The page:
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Friday, April 24, 2009

Weston power plant cuts emissions

From an article by D.J. Slater in the Marshfield News Herald:

New emission control equipment at the Weston Power Plant has reduced the amount of nitrogen oxide produced at its two oldest generators by 53 percent.

The equipment improves the coal burning process at the plants, decreasing nitrogen emissions. The $7.5 million worth of equipment went on line in March.

"This is part of our company's overall nitrogen oxide emission reduction control plan ... for our older coal-fueled generating units," said Bruce Bruzina, the assistant vice president of energy supply operations for the plant, in a news release.

Nitrogen oxide is a group of highly reactive gases that contain nitrogen and oxygen. It's one of the primary ingredients in smog and acid rain, and contributes to global warming and causes respiratory problems, according to the U.S. Environmental Protection Agency.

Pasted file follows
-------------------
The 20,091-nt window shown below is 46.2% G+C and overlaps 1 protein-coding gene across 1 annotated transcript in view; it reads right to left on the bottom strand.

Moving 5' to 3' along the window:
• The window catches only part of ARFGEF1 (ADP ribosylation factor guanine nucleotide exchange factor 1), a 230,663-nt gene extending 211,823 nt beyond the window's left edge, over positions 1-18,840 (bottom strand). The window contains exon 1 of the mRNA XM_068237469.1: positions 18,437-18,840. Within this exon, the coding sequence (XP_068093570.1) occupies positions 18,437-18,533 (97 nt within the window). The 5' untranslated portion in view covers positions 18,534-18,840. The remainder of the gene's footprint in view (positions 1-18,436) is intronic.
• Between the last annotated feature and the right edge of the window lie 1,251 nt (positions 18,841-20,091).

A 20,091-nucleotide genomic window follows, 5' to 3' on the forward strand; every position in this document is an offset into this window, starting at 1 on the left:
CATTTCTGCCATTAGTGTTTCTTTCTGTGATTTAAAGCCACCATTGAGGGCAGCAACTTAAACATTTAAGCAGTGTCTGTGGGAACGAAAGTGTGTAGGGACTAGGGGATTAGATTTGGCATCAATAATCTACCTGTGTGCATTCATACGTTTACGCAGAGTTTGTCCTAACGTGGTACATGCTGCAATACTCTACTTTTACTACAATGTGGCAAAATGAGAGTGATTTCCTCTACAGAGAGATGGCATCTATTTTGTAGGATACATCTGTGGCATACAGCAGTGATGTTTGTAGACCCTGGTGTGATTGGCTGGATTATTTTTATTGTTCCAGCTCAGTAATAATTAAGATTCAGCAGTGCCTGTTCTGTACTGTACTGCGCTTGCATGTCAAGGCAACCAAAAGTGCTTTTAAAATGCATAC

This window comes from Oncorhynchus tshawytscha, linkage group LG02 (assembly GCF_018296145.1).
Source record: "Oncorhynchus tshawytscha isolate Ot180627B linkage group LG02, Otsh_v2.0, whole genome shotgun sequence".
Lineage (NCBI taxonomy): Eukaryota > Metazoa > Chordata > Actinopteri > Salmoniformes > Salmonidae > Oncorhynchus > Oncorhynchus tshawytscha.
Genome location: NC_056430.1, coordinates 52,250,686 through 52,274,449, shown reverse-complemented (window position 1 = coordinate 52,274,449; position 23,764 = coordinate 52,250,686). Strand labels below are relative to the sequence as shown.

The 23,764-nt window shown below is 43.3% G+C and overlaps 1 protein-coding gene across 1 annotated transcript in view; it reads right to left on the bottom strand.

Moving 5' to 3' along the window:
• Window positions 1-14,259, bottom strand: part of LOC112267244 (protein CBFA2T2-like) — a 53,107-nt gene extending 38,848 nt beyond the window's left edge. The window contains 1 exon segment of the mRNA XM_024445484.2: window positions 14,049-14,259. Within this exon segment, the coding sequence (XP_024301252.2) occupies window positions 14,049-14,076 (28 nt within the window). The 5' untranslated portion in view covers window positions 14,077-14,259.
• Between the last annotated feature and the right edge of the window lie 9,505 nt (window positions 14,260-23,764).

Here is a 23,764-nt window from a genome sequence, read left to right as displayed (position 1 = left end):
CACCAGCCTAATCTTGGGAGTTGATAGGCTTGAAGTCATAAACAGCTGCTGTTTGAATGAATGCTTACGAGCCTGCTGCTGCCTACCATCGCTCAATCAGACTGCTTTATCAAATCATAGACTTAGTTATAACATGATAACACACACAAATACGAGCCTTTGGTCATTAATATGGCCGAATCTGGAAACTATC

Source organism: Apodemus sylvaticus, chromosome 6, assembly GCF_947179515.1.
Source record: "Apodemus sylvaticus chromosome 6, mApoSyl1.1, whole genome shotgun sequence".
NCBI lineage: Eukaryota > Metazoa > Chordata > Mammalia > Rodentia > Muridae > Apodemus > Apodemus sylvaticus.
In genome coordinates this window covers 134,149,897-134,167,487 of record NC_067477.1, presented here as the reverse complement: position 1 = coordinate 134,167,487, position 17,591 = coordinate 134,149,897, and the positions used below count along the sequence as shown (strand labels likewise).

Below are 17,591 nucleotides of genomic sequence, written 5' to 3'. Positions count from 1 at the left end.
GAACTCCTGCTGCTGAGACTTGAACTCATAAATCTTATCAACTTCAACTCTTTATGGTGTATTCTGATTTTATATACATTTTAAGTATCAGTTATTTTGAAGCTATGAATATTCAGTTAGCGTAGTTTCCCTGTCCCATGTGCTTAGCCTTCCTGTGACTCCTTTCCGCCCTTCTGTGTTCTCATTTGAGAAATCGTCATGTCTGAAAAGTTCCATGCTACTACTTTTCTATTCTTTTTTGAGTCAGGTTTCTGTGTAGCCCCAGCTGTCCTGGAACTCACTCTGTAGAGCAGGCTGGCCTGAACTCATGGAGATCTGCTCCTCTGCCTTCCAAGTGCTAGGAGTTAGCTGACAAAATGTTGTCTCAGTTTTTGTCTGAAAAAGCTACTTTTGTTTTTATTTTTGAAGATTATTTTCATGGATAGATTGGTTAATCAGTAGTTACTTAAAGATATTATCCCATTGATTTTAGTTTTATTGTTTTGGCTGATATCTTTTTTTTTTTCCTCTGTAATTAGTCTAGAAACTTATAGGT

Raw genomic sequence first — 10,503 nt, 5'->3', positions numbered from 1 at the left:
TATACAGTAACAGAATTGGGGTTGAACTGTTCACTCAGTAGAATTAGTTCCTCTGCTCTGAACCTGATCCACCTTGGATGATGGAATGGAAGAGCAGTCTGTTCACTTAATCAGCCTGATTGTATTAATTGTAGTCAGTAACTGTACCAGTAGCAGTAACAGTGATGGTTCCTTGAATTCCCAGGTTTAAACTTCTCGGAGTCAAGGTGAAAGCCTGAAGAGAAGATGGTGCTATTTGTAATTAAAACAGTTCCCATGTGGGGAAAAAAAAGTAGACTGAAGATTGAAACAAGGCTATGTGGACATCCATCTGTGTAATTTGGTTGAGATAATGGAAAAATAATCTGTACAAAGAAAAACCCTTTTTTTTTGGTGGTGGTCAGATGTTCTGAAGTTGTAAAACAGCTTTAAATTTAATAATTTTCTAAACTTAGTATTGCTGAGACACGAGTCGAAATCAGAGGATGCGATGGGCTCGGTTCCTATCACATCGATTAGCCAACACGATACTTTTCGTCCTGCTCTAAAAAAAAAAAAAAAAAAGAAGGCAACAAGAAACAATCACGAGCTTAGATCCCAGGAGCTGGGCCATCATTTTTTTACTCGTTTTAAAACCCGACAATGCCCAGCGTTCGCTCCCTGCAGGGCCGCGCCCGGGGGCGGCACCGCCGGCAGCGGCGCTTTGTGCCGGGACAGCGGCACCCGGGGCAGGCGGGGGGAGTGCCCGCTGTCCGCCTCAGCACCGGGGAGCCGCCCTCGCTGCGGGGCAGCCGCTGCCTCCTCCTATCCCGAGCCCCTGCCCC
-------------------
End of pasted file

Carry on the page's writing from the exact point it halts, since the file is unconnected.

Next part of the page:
The upgrades are part of Wisconsin Public Service Corp.'s effort to meet more stringent state and federal air quality requirements that the EPA established in 2005, said David Capozella, a WPSC representative. The Weston Power Plant had to meet those new standards by 2010, he said.

Wisconsin Public Service Corp., which owns the Weston Power Plant, plans to start installing nitrogen oxide reduction equipment on a third generator in September, with a completion date sometime in mid-2010, he said.

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